“We had no food,” one former detainee described. “People there are hungry. It was horrible.”
Throughout the conflict between the Nigerian military and Boko Haram, Amnesty International has documented prolonged arbitrary detention by the military. Soldiers have also subjected detained men, women, and children to torture and other ill-treatment, in violation of both international human rights law and international humanitarian law.
‘They say they saved us from Boko Haram, but it’s a lie’
Nigerian army statements, reported by the media, indicate soldiers from Brigades 5 and 29, along with Special Intervention Battalion 2, carried out the operations between Jakana and Mainok on 3 January. The army said it arrested six “suspects” and “rescued… 461 Boko Haram captives” from several villages, including Bukarti and Matiri.
Witnesses interviewed by Amnesty International said Boko Haram had not been in their village, and that they felt significantly safer in their village than in the IDP camp where the military took them. “They say they saved us from Boko Haram, but it’s a lie,” said one man, around 65. “Boko Haram isn’t coming to our village.”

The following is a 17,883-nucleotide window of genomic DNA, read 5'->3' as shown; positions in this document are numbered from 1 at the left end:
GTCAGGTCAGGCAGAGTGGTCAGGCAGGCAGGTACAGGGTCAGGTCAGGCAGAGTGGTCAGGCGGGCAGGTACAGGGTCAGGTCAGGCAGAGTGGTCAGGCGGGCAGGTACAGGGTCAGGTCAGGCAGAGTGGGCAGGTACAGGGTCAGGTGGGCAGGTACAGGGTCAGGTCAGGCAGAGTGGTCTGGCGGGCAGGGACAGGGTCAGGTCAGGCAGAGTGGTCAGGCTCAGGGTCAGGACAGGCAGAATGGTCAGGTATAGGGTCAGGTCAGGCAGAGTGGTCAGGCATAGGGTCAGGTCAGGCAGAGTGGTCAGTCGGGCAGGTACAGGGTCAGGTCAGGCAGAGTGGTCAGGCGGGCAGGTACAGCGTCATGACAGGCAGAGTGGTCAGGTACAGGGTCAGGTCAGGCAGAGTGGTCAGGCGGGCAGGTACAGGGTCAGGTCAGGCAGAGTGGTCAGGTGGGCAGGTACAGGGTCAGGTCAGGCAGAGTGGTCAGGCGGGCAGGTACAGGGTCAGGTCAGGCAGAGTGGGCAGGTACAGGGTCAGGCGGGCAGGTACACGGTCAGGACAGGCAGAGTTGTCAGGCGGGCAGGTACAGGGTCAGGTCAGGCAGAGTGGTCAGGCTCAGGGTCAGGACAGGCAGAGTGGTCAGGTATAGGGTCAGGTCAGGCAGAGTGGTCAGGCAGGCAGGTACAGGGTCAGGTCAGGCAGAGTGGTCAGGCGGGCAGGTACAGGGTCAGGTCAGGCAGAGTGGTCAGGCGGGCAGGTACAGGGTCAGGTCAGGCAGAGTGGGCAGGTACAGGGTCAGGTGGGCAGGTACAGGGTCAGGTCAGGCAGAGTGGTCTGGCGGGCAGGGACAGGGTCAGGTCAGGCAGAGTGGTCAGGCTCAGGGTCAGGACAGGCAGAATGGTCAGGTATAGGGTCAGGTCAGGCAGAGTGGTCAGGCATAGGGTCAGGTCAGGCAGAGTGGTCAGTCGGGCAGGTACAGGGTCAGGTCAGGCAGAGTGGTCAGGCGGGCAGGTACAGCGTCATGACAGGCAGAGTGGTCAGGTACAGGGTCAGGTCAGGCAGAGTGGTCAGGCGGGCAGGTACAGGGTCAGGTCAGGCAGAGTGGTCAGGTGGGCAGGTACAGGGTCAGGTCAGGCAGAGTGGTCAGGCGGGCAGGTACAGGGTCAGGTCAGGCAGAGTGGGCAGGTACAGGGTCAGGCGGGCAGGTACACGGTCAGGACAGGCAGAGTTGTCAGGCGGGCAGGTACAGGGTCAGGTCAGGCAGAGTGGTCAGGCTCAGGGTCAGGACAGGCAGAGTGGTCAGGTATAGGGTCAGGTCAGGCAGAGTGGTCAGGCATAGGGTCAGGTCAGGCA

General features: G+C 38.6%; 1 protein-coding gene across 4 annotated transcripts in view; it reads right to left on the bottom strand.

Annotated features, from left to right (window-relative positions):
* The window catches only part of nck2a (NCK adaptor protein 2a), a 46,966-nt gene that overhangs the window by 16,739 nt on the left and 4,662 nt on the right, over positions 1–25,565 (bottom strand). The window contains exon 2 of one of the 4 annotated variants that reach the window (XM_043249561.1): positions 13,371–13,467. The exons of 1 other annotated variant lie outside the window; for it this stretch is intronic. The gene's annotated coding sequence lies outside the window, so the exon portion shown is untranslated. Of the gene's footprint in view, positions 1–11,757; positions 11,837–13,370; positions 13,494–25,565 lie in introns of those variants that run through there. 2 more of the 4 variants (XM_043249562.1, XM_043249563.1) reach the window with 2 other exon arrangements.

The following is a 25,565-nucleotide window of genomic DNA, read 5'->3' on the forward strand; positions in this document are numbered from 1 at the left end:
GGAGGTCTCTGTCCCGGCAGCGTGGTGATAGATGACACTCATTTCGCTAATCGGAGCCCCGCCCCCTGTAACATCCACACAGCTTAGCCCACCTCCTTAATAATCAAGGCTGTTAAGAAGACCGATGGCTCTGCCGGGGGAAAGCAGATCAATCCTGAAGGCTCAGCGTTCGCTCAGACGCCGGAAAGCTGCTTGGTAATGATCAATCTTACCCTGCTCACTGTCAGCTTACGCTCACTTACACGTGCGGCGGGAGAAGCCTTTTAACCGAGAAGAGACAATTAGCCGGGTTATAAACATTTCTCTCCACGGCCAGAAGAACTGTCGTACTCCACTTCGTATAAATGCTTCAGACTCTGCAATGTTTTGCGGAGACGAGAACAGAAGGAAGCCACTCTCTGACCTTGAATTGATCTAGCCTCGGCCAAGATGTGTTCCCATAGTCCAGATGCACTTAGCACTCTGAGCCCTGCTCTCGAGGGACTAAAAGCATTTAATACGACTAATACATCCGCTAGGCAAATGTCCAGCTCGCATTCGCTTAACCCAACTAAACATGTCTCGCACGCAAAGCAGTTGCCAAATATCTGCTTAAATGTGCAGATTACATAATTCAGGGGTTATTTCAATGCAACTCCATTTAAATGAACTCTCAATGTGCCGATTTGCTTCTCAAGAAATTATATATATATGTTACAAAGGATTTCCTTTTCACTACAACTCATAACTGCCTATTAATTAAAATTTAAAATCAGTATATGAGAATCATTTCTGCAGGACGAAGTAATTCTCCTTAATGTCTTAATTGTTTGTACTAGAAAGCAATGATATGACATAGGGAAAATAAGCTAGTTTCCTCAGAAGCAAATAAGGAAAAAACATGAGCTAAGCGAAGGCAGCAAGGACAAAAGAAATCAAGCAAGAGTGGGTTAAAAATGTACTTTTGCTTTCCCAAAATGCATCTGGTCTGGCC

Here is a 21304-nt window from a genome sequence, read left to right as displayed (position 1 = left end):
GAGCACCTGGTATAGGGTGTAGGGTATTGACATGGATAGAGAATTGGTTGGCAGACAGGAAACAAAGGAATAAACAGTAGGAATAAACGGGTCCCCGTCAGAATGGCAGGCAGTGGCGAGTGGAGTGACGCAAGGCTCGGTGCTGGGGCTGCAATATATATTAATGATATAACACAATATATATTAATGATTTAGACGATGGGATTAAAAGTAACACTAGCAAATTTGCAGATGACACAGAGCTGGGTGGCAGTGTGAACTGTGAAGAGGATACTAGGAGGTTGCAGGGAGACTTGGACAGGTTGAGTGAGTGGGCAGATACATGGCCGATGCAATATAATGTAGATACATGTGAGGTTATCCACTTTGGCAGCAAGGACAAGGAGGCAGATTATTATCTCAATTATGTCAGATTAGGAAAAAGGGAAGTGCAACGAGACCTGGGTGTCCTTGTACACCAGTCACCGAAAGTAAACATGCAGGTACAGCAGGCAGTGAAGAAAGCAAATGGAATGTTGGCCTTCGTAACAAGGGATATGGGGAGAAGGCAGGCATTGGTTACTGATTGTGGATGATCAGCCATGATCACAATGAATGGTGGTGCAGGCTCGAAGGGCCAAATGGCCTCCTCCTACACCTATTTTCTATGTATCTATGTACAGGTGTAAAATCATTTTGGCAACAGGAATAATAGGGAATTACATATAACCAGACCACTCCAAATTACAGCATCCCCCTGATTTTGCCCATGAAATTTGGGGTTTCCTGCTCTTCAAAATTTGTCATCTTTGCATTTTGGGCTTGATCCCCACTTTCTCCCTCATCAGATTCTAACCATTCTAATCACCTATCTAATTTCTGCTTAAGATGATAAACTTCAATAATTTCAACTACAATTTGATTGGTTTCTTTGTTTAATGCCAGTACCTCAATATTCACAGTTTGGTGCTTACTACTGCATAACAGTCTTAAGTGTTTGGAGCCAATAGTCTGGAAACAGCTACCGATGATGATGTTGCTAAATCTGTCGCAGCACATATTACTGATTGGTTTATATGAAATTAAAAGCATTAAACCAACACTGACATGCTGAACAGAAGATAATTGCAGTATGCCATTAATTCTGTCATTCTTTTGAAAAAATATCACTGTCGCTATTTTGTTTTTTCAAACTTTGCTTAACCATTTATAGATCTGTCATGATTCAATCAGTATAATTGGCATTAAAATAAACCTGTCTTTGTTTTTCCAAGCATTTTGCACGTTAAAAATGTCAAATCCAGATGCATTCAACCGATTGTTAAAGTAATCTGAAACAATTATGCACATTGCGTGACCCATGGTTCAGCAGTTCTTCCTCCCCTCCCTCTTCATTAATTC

“If Boko Haram had been visiting our place, we have our own animals, our own harvest – do you think they wouldn’t have taken those?” said another older woman from Bukarti. “The [Boko Haram] boys aren’t close to us.”
Several Bukarti and Ngariri residents said their village was so close to the main road that it wasn’t credible to think Boko Haram could base itself there. They said Nigerian soldiers came through the area regularly and spoke frequently with village leaders.
Four witnesses told Amnesty International that Nigerian soldiers staged photographs of the villagers walking to the trucks, to make it appear as if the military had ‘saved’ them.
“The Nigerian government must not brush these violations under the carpet. They must be investigated, and alleged perpetrators must be prosecuted. Necessary steps must also be taken to ensure that military operations do not further forcibly displace civilian populations,” said Osai Ojigho.
Surge in Boko Haram attacks
The military’s operations come amid a surge in Boko Haram activity in areas along the Maiduguri-Damaturu road. In its deadliest attack since the start of year, on 10 February Boko Haram allegedly killed 30 motorists near Auno village. It was the armed group’s sixth assault on Auno in 10 months, demonstrating its disregard for the sanctity of human life as well as the increasing danger for civilians living along this vital route connecting Borno state to the rest of Nigeria.